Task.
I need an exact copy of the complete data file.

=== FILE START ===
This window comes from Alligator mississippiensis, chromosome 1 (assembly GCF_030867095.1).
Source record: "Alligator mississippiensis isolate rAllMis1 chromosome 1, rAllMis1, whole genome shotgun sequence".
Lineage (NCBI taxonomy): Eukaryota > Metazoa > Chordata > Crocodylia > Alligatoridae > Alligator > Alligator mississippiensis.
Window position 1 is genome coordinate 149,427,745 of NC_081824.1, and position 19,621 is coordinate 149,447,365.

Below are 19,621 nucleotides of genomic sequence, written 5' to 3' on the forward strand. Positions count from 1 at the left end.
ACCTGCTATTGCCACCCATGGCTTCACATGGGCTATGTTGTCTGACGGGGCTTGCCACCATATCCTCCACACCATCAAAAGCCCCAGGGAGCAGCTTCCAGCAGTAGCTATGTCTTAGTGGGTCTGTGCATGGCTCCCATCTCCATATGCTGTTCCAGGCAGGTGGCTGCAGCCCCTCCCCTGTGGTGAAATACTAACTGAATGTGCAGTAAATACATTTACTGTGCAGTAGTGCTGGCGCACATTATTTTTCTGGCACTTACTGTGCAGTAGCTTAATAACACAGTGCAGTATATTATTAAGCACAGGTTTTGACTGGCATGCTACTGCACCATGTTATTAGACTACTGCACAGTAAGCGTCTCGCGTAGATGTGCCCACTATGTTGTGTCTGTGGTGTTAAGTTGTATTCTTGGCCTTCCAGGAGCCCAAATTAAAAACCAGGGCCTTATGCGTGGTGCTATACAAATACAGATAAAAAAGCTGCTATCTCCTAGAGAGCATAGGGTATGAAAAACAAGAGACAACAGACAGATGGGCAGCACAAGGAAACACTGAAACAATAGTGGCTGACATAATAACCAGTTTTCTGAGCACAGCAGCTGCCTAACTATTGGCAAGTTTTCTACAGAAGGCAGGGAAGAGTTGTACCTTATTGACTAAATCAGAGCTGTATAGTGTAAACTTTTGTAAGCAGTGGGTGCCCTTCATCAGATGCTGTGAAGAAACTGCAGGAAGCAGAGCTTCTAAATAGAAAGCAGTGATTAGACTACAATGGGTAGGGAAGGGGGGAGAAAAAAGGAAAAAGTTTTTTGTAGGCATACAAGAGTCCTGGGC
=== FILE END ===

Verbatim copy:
This window comes from Alligator mississippiensis, chromosome 1 (assembly GCF_030867095.1).
Source record: "Alligator mississippiensis isolate rAllMis1 chromosome 1, rAllMis1, whole genome shotgun sequence".
Lineage (NCBI taxonomy): Eukaryota > Metazoa > Chordata > Crocodylia > Alligatoridae > Alligator > Alligator mississippiensis.
Window position 1 is genome coordinate 149,427,745 of NC_081824.1, and position 19,621 is coordinate 149,447,365.

Below are 19,621 nucleotides of genomic sequence, written 5' to 3' on the forward strand. Positions count from 1 at the left end.
ACCTGCTATTGCCACCCATGGCTTCACATGGGCTATGTTGTCTGACGGGGCTTGCCACCATATCCTCCACACCATCAAAAGCCCCAGGGAGCAGCTTCCAGCAGTAGCTATGTCTTAGTGGGTCTGTGCATGGCTCCCATCTCCATATGCTGTTCCAGGCAGGTGGCTGCAGCCCCTCCCCTGTGGTGAAATACTAACTGAATGTGCAGTAAATACATTTACTGTGCAGTAGTGCTGGCGCACATTATTTTTCTGGCACTTACTGTGCAGTAGCTTAATAACACAGTGCAGTATATTATTAAGCACAGGTTTTGACTGGCATGCTACTGCACCATGTTATTAGACTACTGCACAGTAAGCGTCTCGCGTAGATGTGCCCACTATGTTGTGTCTGTGGTGTTAAGTTGTATTCTTGGCCTTCCAGGAGCCCAAATTAAAAACCAGGGCCTTATGCGTGGTGCTATACAAATACAGATAAAAAAGCTGCTATCTCCTAGAGAGCATAGGGTATGAAAAACAAGAGACAACAGACAGATGGGCAGCACAAGGAAACACTGAAACAATAGTGGCTGACATAATAACCAGTTTTCTGAGCACAGCAGCTGCCTAACTATTGGCAAGTTTTCTACAGAAGGCAGGGAAGAGTTGTACCTTATTGACTAAATCAGAGCTGTATAGTGTAAACTTTTGTAAGCAGTGGGTGCCCTTCATCAGATGCTGTGAAGAAACTGCAGGAAGCAGAGCTTCTAAATAGAAAGCAGTGATTAGACTACAATGGGTAGGGAAGGGGGGAGAAAAAAGGAAAAAGTTTTTTGTAGGCATACAAGAGTCCTGGGC